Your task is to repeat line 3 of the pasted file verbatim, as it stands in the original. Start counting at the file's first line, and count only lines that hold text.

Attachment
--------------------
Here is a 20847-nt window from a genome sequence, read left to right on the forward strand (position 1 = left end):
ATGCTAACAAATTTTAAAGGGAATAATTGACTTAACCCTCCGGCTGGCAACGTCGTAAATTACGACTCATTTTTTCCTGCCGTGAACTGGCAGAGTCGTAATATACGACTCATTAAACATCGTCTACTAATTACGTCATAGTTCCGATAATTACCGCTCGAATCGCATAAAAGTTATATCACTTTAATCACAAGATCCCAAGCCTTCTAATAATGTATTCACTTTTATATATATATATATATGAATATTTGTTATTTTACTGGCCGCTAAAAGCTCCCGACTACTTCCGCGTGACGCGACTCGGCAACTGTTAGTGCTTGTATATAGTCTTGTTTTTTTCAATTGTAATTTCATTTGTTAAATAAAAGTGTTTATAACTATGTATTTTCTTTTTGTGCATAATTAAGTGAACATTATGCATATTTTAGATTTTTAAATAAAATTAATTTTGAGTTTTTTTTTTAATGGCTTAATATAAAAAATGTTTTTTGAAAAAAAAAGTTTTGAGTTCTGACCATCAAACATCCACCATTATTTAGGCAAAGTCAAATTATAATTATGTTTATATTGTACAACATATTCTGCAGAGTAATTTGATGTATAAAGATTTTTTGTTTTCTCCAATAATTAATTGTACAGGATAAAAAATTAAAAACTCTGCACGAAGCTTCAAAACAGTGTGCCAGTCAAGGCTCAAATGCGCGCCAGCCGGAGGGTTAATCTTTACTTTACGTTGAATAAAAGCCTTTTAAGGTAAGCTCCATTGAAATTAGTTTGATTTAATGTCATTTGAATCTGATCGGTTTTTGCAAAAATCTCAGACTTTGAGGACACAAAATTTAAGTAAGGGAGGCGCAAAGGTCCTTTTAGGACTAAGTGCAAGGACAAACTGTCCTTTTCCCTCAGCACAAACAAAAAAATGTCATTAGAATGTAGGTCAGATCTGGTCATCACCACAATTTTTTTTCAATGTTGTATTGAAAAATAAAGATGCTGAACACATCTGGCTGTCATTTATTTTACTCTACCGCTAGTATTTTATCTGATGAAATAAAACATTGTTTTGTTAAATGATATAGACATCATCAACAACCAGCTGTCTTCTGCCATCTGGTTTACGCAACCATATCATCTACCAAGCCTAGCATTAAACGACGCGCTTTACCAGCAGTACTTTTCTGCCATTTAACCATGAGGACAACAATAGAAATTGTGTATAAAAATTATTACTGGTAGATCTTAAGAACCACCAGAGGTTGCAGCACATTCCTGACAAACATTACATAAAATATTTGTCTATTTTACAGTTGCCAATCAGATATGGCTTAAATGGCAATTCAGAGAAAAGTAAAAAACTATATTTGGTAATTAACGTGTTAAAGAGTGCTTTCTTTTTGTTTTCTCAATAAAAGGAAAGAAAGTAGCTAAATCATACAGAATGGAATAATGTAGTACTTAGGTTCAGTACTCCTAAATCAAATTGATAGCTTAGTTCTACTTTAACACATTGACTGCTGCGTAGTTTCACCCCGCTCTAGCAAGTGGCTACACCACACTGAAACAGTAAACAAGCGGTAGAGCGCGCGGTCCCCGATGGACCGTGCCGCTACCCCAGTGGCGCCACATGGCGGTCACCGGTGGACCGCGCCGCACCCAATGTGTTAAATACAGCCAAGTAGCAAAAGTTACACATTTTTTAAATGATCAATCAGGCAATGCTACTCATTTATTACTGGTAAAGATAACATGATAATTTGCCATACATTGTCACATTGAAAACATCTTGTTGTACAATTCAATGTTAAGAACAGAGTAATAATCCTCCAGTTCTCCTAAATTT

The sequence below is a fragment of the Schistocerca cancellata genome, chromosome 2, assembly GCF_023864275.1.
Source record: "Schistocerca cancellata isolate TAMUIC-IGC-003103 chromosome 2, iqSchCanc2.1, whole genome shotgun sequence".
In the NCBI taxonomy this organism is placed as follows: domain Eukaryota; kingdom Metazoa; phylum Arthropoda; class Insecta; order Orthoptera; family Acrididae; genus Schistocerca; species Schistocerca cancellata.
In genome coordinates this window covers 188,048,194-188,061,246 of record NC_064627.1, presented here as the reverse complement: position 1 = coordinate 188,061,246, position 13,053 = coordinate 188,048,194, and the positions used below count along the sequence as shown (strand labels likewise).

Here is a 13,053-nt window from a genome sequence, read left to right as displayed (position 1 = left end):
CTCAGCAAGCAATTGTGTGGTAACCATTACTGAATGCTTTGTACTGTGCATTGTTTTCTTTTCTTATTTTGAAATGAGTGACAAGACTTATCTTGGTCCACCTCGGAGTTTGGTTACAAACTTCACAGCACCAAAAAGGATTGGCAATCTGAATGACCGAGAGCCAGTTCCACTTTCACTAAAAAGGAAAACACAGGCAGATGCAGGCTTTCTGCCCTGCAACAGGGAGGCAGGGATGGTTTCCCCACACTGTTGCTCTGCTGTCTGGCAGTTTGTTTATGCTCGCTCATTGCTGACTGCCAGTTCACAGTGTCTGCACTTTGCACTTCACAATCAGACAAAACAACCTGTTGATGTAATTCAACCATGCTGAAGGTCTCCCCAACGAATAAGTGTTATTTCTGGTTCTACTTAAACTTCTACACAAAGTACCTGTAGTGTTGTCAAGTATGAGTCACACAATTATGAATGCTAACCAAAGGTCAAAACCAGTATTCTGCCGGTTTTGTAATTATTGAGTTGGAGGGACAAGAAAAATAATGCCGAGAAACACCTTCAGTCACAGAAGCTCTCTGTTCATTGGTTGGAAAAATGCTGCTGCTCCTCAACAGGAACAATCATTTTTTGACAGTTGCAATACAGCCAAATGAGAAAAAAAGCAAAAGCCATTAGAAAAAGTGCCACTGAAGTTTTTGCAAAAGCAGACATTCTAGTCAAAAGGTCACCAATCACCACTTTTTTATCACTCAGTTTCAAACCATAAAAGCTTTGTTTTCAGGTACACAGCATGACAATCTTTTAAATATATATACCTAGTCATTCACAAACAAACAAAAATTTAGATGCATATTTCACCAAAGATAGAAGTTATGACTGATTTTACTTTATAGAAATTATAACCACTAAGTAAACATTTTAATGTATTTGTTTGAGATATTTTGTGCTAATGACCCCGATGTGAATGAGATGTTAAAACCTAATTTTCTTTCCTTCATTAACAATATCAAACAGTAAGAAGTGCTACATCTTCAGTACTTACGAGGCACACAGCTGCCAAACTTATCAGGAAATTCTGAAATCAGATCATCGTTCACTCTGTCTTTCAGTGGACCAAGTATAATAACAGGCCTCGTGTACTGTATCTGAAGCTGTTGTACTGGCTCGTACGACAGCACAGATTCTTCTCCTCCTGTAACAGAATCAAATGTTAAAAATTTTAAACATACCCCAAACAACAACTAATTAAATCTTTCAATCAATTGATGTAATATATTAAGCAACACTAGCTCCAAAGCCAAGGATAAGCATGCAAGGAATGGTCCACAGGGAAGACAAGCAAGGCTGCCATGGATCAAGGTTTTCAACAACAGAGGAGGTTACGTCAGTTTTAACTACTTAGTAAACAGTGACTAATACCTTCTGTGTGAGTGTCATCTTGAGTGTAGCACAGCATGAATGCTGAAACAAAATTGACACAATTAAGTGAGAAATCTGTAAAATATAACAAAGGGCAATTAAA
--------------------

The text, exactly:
The sequence below is a fragment of the Schistocerca cancellata genome, chromosome 2, assembly GCF_023864275.1.